Was Fred Ames stamped by his time at Harvard? He certainly appreciated his years there, and became “warmly interested in everything that pertained to the welfare of Harvard, as evinced by his well-known liberal gifts to several of its departments.”***

 

* Alexander Jackson Davis, “Harvard University,” Cambridge, Massachusetts, 1850

** Henry Adams, Education of Henry Adams

*** Harvard “Report for Class of 1854,” 1894

August 27, 1851

2004-D03-395

Wedns Aug 27th  This morning filled the vases with flowers and worked

some about the house and about nine went to Mr

Lothrops with Mrs S Ames to put on the shrouds

Got home about twelve.  Went to the funeral

and to the cemetery  He is the second one that 

has been laid there.  Mrs Fullerton and Abb[y] Torrey

called this evening & Malvina with her bloomer

hat that I gave her

“[A] fair, cool day,” Old Oliver noted in his journal. “Clinton Lothrop buried.” Brother of Sarah Lothrop Ames, a young husband, father, and farmer, Clinton had died of typhus fever. Evelina helped Sarah, Clinton’s only sister, place a shroud on the corpse. In the afternoon, with her husband and family, Evelina attended the funeral service, which would have been at the Lothrop home, and the burial.  Clinton was buried in the new cemetery.

Despite the somber events of the day, Evelina managed to brighten her home with flowers from her garden.  In the evening, her nieces Abby and Malvina Torrey made a call with their relative, Mrs. Fullerton. Malvina wore a “bloomer hat” that Evelina had given her.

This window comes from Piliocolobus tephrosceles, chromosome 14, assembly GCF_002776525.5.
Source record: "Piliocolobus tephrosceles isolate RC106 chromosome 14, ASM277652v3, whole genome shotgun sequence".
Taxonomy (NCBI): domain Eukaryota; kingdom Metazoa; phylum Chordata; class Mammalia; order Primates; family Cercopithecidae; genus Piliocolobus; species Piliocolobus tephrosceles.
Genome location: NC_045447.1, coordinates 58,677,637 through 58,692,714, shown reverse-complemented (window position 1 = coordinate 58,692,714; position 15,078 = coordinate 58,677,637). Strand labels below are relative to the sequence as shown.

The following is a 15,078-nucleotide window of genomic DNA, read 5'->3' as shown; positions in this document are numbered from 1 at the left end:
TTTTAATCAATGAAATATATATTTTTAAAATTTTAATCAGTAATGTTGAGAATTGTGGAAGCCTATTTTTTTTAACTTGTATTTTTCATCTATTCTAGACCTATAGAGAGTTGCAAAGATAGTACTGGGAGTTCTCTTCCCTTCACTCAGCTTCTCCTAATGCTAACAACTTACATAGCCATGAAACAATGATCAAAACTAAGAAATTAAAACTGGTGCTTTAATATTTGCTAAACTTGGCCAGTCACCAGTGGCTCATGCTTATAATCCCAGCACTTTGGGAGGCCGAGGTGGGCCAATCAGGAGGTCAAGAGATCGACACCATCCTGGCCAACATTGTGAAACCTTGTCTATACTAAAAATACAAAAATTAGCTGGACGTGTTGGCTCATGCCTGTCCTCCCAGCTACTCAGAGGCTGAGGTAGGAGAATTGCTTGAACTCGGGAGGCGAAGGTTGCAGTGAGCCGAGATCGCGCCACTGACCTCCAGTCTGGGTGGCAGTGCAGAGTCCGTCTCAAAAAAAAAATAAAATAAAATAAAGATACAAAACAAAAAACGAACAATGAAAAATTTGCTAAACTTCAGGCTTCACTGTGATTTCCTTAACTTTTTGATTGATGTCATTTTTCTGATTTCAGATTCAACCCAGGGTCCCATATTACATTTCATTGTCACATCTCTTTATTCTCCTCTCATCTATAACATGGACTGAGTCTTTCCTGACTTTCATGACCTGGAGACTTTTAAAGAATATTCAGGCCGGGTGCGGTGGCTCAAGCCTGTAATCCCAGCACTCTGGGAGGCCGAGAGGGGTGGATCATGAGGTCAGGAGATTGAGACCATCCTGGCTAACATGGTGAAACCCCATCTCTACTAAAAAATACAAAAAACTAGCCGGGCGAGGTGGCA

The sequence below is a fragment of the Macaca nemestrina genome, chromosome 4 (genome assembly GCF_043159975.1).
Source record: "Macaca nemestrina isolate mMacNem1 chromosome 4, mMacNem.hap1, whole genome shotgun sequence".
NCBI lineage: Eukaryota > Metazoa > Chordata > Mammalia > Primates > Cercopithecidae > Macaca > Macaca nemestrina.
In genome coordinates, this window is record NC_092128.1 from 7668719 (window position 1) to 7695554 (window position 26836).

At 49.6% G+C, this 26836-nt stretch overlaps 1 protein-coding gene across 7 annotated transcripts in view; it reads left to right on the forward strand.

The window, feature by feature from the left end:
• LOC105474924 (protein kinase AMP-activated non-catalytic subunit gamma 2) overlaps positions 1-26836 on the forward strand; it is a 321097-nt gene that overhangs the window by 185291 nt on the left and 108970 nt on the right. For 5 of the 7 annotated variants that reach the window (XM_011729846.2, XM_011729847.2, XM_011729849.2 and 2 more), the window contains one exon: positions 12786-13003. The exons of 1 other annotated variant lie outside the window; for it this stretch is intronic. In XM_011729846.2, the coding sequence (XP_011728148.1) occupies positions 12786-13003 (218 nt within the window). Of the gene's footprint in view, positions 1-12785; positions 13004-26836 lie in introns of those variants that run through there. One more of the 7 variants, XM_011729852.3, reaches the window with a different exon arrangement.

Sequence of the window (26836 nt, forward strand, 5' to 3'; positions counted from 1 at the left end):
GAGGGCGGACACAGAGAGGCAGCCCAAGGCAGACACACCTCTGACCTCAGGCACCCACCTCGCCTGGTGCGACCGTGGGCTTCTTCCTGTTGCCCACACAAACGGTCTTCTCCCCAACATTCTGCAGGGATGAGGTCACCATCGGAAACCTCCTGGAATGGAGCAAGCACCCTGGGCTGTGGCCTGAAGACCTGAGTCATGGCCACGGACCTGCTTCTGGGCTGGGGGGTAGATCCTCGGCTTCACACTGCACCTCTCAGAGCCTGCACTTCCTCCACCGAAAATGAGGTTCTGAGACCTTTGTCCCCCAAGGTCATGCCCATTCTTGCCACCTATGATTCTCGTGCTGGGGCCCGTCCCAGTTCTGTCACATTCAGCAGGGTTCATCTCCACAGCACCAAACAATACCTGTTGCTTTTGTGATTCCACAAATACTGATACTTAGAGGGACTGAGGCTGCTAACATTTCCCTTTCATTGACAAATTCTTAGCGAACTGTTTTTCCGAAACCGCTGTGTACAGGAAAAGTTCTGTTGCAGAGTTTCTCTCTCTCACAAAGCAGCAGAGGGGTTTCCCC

The bloomer costume – seen above in the Currier print –  was a fashion phenomenon in 1851. Originally developed by readers of a health publication called The Water-Cure Journal, “Turkish pants” were touted as a healthful alternative to the heavy-skirted dresses and constrictive bodices that women typically wore. They became known as “bloomers” when Amelia Bloomer of Seneca Falls, New York, told the readership of her temperance periodical, The Lily, that she had adopted the style to wear.  She published instructions for making the outfit, and the curious style became a craze.

Although the bloomer costume was admired at first as being healthful, it soon became politicized as women’s reform became prominent in the headlines. To many, the free-flowing bloomers became symbolic of the suffrage movement. Publications that initially praised bloomers recanted as the outfit became more controversial. The fashion held its own through the decade, however, but disappeared after the Civil War, only to revive in the 1890s.